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Clauses 1 to 3 abolish the 2004 regulations, encourage more voluntary conciliation and support ACAS with extra funding. I shall give some of the history behind the boom in cases that led to the Employment Act 2002.
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In the early days of the industrial tribunal, it had a much more limited jurisdiction with far fewer cases. Even in 1988, there were only about 29,000 cases a year. By 2000, that had grown to 130,000 cases a year, and something needed to be done to encourage employers and employees to try to solve their problems without necessarily ending up at an employment tribunal.

One of the great motors for an increase in the number of cases was the Polkey v. A. E. Dayton Services Ltd decision in 1987, because it said that if there was any significant procedural irregularity in the way in which a case was dealt with by the employer, there was an entitlement to a finding of unfair dismissal. If it was only a technical matter, however, the tribunal could decide that, despite the procedural irregularity and the consequent unfair dismissal, the compensation could be set at nothing or very low.

The decision meant that cases that would previously have been rejected on their merits were pursued on procedural grounds. The Conservative Government looked at the issue in the mid-1990s and published a Green Paper in 1994 that considered the options for dealing with disputes. It had two main suggestions. First, it suggested that ACAS should have a conciliation scheme and a system of voluntary referrals to arbitration. Secondly, if employees had not followed the internal grievance procedure, or employers had not followed their internal procedures, they should not have the right to go to a tribunal. In other words, it was vital to both employees’ and employers’ defences to have pursued internal remedies first.

In response it was argued that that approach would cause complexity and delay in many cases. After much thought, the then Minister, Ian Lang, decided not to require the internal procedures to be completed. When the Labour Government came in, they looked at the consultation document and the responses and made the same decision. I cannot remember who the Minister was, but in 1997 the incoming Government decided against that change.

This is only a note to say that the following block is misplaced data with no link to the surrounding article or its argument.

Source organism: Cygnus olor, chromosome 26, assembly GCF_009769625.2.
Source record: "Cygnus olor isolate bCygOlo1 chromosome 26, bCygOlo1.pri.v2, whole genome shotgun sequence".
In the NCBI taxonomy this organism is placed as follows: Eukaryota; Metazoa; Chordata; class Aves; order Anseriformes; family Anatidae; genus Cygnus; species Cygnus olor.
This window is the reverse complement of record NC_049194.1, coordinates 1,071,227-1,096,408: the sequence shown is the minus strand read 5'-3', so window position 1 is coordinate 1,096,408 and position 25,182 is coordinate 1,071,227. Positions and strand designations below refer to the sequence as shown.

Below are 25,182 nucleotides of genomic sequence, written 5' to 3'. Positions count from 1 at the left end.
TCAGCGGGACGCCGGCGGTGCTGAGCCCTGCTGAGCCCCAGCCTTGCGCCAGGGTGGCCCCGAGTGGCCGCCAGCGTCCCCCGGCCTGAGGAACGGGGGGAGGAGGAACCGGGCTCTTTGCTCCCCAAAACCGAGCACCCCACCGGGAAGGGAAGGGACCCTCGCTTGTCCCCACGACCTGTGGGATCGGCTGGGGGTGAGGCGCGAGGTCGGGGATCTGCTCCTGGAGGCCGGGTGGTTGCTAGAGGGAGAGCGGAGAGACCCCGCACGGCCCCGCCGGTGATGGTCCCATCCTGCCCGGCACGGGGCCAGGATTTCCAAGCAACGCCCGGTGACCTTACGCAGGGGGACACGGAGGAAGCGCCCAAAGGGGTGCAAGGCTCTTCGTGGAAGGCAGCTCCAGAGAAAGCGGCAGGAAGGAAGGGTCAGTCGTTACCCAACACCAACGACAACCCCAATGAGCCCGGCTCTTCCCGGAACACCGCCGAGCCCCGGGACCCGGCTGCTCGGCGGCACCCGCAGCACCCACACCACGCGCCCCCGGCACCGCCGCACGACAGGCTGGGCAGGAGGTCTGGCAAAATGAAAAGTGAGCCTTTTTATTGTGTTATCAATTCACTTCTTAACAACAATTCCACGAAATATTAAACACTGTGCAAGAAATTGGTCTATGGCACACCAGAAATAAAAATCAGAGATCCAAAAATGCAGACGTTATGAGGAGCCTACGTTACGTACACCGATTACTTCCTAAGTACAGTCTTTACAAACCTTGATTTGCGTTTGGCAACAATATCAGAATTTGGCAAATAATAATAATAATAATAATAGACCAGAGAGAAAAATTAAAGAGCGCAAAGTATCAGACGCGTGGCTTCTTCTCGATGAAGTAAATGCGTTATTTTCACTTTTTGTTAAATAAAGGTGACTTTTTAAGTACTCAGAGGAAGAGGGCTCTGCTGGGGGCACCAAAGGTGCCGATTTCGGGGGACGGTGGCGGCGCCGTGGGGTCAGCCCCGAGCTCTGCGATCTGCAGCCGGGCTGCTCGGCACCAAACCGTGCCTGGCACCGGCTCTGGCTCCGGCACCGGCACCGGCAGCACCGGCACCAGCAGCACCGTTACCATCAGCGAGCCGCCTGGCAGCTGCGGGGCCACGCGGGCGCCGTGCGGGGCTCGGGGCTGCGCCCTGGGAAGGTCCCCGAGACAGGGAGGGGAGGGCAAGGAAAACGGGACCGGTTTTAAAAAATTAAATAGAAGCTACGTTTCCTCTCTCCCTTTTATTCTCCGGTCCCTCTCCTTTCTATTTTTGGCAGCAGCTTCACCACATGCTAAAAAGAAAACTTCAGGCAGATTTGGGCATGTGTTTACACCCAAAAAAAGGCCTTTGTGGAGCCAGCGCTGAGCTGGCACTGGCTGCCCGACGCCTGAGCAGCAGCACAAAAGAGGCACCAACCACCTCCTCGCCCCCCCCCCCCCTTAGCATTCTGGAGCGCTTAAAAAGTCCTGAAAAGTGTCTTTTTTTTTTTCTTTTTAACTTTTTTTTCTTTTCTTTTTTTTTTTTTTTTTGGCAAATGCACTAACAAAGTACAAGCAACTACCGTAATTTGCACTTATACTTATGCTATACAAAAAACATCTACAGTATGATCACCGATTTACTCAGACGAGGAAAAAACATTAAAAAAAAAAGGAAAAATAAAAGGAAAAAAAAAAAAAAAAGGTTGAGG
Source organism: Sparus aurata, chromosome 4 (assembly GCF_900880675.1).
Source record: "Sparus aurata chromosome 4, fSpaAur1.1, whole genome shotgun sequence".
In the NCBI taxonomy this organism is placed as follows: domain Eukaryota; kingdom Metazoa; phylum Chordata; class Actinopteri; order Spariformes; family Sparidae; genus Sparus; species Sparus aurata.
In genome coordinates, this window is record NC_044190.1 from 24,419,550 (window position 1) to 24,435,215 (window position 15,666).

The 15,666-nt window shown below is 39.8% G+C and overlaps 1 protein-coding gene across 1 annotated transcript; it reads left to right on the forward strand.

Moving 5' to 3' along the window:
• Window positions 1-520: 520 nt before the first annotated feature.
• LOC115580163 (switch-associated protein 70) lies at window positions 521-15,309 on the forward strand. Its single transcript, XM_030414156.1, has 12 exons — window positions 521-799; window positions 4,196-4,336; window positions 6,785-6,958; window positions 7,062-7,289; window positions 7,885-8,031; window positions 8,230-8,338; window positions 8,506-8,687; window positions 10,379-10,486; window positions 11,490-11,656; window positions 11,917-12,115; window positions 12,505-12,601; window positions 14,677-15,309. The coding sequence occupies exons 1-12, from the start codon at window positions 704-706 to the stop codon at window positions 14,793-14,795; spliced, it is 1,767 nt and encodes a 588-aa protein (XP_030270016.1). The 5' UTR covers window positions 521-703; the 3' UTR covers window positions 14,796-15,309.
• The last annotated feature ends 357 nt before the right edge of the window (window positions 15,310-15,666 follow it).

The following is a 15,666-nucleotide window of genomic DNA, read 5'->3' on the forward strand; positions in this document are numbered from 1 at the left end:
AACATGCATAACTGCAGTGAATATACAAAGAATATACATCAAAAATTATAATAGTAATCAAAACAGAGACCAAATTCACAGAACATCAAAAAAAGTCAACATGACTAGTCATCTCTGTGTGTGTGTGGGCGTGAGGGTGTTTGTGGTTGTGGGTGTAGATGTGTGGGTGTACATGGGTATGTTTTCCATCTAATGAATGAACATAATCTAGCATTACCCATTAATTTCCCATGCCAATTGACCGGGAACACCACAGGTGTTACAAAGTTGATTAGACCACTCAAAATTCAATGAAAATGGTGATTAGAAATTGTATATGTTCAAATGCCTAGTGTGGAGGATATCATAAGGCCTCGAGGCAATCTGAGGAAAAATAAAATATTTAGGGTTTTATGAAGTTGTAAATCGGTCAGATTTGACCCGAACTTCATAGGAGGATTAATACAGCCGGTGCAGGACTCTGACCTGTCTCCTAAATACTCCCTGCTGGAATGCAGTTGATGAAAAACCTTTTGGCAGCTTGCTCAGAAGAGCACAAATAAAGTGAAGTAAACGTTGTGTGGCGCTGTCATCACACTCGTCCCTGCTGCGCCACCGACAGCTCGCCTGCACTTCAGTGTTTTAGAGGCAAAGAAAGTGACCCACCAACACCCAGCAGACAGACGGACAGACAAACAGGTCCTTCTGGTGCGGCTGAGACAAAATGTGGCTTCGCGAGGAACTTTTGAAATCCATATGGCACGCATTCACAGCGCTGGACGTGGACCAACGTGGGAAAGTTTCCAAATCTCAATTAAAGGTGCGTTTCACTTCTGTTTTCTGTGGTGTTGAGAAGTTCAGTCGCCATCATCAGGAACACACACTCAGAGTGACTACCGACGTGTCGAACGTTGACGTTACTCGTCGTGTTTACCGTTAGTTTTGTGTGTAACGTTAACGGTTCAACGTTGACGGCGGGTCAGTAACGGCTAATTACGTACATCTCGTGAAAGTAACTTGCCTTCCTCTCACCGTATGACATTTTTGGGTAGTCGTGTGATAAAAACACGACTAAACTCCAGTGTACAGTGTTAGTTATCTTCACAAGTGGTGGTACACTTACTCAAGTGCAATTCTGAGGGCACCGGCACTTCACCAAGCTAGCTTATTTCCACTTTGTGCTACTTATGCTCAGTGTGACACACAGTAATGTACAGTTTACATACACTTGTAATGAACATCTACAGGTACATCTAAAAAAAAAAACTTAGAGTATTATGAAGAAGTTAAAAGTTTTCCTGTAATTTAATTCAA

It was therefore a surprise—not to mention a mistake—when the Government, in introducing the 2002 Act, decided to go ahead and insist that internal procedures should be completed to provide grounds for a claim or a defence to a claim. Many warned at the time that that would lead to complexity and delay. Instead of all the evidence being heard in one go by a tribunal, a two-part procedure was necessary. The first part of the process was deciding whether a case was procedurally acceptable because the internal procedures had been completed by the employer or employee. Then another hearing was needed to decide whether the dismissal was unfair or not.

The effect of that was predictable, and so it came to pass. From quite early on—within a year of the change’s implementation—organisations such as the CBI and some unions were saying that it was a good idea in policy terms, but that the way in which it had been implemented was heavy handed, bureaucratic, prescriptive, over-regulatory and did not work. The number of cases that were delayed went up and became a big problem.

I remember that when I was the Front-Bench spokesman for legal issues, the chairmen of tribunals would come to me and say, “Look, you have to do something about these 2004 regulations because they are snarling up the whole system. Although they were a good idea in principle,
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in practice they are turning out to be a nightmare.” I asked a number of parliamentary questions on the issue—in fact, last summer, after the Gibbons report came out, I reached a crescendo with about 20 questions, all asking whether the Government would do something about the situation.

Now that I have given that background, I want to tell the House that I welcome clauses 1 to 3, which get rid of the idea that there must be a first hearing about the procedural aspects before one can get down to the real thing—in other words, that it has to be proved that the procedures have been followed internally before a claim can be mounted. As far as the other side of the coin is concerned, though, the idea of having conciliation and some ability to talk and to try to reach a decision on the claim between employer and employee before the matter gets out of the workplace is a good idea.

I welcome the fact that ACAS is getting extra funds, but does the Minister think that there is room for mediators and others to be involved rather than just ACAS. What is the Government’s position on alternative dispute resolution in that area? Is it that it should just be a matter for ACAS and that the £37 million will do it, or are the Government saying that they would be prepared to have independent mediators and others involved to try to tackle some of the cases at an earlier stage?